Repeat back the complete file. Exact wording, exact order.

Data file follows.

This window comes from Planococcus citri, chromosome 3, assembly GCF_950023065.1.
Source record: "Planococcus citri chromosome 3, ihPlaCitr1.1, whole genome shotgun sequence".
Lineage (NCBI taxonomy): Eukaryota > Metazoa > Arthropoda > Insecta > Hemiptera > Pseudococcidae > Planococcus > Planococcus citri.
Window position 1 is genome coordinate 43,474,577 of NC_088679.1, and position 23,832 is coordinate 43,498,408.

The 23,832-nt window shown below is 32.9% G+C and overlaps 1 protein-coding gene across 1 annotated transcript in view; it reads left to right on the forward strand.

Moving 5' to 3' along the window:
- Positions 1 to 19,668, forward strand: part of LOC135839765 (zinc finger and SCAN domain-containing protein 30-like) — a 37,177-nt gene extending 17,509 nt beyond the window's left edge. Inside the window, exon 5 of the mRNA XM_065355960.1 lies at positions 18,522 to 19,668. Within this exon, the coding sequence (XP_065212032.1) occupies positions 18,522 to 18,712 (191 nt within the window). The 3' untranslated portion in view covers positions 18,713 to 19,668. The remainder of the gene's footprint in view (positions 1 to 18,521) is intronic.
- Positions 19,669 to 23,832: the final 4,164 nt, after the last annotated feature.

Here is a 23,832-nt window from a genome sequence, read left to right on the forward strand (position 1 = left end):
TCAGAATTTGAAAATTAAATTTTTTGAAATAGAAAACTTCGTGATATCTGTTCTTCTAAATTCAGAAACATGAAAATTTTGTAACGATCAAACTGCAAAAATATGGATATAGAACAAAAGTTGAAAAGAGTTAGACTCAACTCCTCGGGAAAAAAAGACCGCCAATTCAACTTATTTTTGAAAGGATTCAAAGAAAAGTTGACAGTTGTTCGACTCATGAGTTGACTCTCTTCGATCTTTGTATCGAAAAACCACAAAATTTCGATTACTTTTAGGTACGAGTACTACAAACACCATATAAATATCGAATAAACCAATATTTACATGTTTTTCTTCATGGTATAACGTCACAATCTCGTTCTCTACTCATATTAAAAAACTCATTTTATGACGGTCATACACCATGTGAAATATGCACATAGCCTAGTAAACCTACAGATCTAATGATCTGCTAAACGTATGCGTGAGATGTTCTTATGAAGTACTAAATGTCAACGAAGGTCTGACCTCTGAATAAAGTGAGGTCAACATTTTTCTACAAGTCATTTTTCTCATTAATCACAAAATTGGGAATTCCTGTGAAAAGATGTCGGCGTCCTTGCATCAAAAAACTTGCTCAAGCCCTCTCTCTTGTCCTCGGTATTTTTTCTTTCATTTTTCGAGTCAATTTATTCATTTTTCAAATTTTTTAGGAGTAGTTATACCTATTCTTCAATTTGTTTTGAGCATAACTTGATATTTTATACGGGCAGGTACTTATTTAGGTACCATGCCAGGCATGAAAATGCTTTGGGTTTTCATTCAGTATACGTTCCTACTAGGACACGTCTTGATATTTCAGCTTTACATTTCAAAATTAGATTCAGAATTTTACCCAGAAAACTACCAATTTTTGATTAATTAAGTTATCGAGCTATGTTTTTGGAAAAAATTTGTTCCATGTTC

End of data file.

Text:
This window comes from Planococcus citri, chromosome 3, assembly GCF_950023065.1.
Source record: "Planococcus citri chromosome 3, ihPlaCitr1.1, whole genome shotgun sequence".
Lineage (NCBI taxonomy): Eukaryota > Metazoa > Arthropoda > Insecta > Hemiptera > Pseudococcidae > Planococcus > Planococcus citri.
Window position 1 is genome coordinate 43,474,577 of NC_088679.1, and position 23,832 is coordinate 43,498,408.

The 23,832-nt window shown below is 32.9% G+C and overlaps 1 protein-coding gene across 1 annotated transcript in view; it reads left to right on the forward strand.

Moving 5' to 3' along the window:
- Positions 1 to 19,668, forward strand: part of LOC135839765 (zinc finger and SCAN domain-containing protein 30-like) — a 37,177-nt gene extending 17,509 nt beyond the window's left edge. Inside the window, exon 5 of the mRNA XM_065355960.1 lies at positions 18,522 to 19,668. Within this exon, the coding sequence (XP_065212032.1) occupies positions 18,522 to 18,712 (191 nt within the window). The 3' untranslated portion in view covers positions 18,713 to 19,668. The remainder of the gene's footprint in view (positions 1 to 18,521) is intronic.
- Positions 19,669 to 23,832: the final 4,164 nt, after the last annotated feature.

Here is a 23,832-nt window from a genome sequence, read left to right on the forward strand (position 1 = left end):
TCAGAATTTGAAAATTAAATTTTTTGAAATAGAAAACTTCGTGATATCTGTTCTTCTAAATTCAGAAACATGAAAATTTTGTAACGATCAAACTGCAAAAATATGGATATAGAACAAAAGTTGAAAAGAGTTAGACTCAACTCCTCGGGAAAAAAAGACCGCCAATTCAACTTATTTTTGAAAGGATTCAAAGAAAAGTTGACAGTTGTTCGACTCATGAGTTGACTCTCTTCGATCTTTGTATCGAAAAACCACAAAATTTCGATTACTTTTAGGTACGAGTACTACAAACACCATATAAATATCGAATAAACCAATATTTACATGTTTTTCTTCATGGTATAACGTCACAATCTCGTTCTCTACTCATATTAAAAAACTCATTTTATGACGGTCATACACCATGTGAAATATGCACATAGCCTAGTAAACCTACAGATCTAATGATCTGCTAAACGTATGCGTGAGATGTTCTTATGAAGTACTAAATGTCAACGAAGGTCTGACCTCTGAATAAAGTGAGGTCAACATTTTTCTACAAGTCATTTTTCTCATTAATCACAAAATTGGGAATTCCTGTGAAAAGATGTCGGCGTCCTTGCATCAAAAAACTTGCTCAAGCCCTCTCTCTTGTCCTCGGTATTTTTTCTTTCATTTTTCGAGTCAATTTATTCATTTTTCAAATTTTTTAGGAGTAGTTATACCTATTCTTCAATTTGTTTTGAGCATAACTTGATATTTTATACGGGCAGGTACTTATTTAGGTACCATGCCAGGCATGAAAATGCTTTGGGTTTTCATTCAGTATACGTTCCTACTAGGACACGTCTTGATATTTCAGCTTTACATTTCAAAATTAGATTCAGAATTTTACCCAGAAAACTACCAATTTTTGATTAATTAAGTTATCGAGCTATGTTTTTGGAAAAAATTTGTTCCATGTTC